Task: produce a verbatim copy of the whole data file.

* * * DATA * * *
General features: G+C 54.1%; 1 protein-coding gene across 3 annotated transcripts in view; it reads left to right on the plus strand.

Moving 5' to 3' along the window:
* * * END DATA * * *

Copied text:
General features: G+C 54.1%; 1 protein-coding gene across 3 annotated transcripts in view; it reads left to right on the plus strand.

Moving 5' to 3' along the window: